While A Farewell to Kings might be inspired by the simplicity of the country landscape, it is anything but a simple album; it is loaded with absurdly complex and elaborate compositions. Within a given song Neil Peart will employ any number of bells, chimes and xylophones, not to mention his already massive drum kit. Similarly, Alex Lifeson will use up to three different guitars on a single song, including quite a bit of classical guitar. Geddy Lee is much more liberal in his use of synthesizers, resulting in a more textured soundscape. Compositionally, Rush raise the bar from 2112 with even more complex time signatures and razor sharp transitions. At times it is almost overwhelming following all the twists and turns that occur in a single song.
Rush throw out a lot of ideas on this album, and while most of them are successful, A Farewell to Kings is not the group’s most consistent album. That said, Side A nothing short of perfect. The title track is kinetic, building from a soft acoustic intro into spirited, fast-paced verses and choruses before peaking in a throbbing, throttling bridge that climaxes into an elegant mid-paced guitar solo. “Xanadu” achieves a similar genesis on an even grander scale. The eleven minute epic tells the story of a man who travels to the mystical, icy mountaintops of Xanadu in search of immortality. The protagonist gains immortality, but at the cost of his freedom. He is remains trapped in the “Pleasure Dome” where he goes insane from loneliness and isolation. The moral of the story: It’s better to die free then be enslaved for eternity. The opening five minute instrumental passage is one of Rush’s greatest moments. It traverses a gauntlet of melodies, tempos and time signatures while employing just about every instrument in the band’s vast arsenal. “Closer to the Heart” is equally impressive, though on a much smaller scale. Peart offers heartfelt, utopian lyrics that Lee delivers with energy and earnestness. The song also contains a joyous, ecstatic guitar solo that stands as one of Lifeson’s best.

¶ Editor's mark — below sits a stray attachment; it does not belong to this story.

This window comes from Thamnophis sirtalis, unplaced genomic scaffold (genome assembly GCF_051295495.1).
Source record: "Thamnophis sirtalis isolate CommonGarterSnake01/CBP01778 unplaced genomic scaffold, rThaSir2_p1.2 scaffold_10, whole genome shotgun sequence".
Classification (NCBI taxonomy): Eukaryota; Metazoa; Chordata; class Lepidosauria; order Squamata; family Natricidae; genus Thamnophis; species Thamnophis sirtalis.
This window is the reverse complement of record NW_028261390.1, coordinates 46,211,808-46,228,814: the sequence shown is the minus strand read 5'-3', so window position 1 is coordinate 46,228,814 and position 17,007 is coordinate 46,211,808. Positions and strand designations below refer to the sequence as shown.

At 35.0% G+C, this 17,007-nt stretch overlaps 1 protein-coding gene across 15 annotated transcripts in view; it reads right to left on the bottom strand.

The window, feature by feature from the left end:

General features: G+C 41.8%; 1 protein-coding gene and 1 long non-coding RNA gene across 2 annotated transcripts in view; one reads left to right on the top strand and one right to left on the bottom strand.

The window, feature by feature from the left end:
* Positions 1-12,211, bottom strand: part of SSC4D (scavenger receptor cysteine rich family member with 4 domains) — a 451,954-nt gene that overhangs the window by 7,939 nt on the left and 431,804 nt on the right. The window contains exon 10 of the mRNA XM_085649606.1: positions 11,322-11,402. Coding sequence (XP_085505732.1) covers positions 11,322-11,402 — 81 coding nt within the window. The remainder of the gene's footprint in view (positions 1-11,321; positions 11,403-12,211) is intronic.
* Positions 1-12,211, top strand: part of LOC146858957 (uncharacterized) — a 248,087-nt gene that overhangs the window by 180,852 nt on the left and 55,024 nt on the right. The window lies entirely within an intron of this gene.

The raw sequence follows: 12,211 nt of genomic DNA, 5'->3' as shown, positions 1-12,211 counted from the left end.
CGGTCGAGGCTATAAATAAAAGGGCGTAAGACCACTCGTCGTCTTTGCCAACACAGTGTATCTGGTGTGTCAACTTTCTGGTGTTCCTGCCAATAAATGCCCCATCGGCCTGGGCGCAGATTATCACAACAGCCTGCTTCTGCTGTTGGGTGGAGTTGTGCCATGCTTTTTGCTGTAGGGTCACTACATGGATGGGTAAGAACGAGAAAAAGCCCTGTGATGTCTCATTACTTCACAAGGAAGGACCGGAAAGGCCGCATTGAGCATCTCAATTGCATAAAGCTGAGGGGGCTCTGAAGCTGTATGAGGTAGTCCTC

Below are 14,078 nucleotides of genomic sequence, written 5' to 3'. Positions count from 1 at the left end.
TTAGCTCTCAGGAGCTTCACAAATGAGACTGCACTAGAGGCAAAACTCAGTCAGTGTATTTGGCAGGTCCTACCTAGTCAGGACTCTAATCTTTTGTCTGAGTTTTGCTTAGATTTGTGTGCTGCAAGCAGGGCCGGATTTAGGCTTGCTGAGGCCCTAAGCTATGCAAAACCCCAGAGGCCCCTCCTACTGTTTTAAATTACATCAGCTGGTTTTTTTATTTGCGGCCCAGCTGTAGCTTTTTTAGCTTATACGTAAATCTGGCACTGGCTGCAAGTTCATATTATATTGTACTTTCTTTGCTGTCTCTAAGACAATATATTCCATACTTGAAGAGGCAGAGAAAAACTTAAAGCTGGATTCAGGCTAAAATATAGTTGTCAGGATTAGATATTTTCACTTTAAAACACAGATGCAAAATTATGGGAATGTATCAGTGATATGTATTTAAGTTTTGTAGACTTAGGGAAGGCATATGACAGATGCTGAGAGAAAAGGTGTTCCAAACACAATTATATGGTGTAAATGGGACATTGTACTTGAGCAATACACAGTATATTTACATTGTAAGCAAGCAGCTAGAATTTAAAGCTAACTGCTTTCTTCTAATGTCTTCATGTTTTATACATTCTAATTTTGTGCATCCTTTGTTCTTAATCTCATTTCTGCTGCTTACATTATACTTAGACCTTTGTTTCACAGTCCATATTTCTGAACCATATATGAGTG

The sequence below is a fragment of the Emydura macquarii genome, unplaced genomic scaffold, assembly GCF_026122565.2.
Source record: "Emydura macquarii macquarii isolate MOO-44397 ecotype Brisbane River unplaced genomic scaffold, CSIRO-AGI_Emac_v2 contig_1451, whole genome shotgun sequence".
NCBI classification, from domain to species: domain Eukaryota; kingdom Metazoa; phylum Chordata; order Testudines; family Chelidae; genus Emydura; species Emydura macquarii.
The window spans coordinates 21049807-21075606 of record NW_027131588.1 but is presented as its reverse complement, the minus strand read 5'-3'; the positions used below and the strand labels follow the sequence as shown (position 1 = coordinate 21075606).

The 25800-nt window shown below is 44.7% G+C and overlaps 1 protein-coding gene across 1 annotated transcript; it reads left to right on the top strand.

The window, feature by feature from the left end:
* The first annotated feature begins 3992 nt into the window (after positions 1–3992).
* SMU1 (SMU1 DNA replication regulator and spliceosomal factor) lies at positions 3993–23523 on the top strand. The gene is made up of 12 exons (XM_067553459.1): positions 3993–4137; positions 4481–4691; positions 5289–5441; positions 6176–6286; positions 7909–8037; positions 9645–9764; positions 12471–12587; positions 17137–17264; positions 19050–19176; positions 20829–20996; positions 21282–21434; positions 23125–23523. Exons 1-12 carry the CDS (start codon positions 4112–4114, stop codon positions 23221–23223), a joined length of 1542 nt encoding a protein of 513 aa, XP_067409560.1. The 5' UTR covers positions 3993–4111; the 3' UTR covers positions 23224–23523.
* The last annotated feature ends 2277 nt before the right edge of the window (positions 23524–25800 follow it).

Side B struggles to match the brilliance of Side A. “Cinderella Man” is the closest Rush ever got to writing a song in the style of Lennon and McCartney and is sufficiently catchy, but “Madrigal” is melodramatic love ballad with synthetic flute solos and references to dragons. “Cygnus X-1: Book 1” is the album’s outlier. It abandons the pastoral spirit and returns to the deep-space aesthetic of “2112”: blubbery bass, heavy riffs and lots of echo. The song is one of the few instances where Rush sacrifice musical coherence for the sake of the song’s concept. “Cygnus X-1” is the first-person narrative of the captain of the Rocinante deep space shuttle. The captain becomes obsessed with discovering what’s on the other side of the black hole Cygnus X-1, so much so that he drives his ship directly into the black hole. The music is excellent throughout, with tons of groovy riffs, quirky synths and ballsy screams from Lee. However, everything moves a little too quickly and some excellent passages are cut too short: the group chases the lyrical narrative while leaving excellent riffs in the dust. If Rush had taken a little longer to flush out all the ideas contained within this song, it could have been a classic, but as it stands it’s a bit of tease.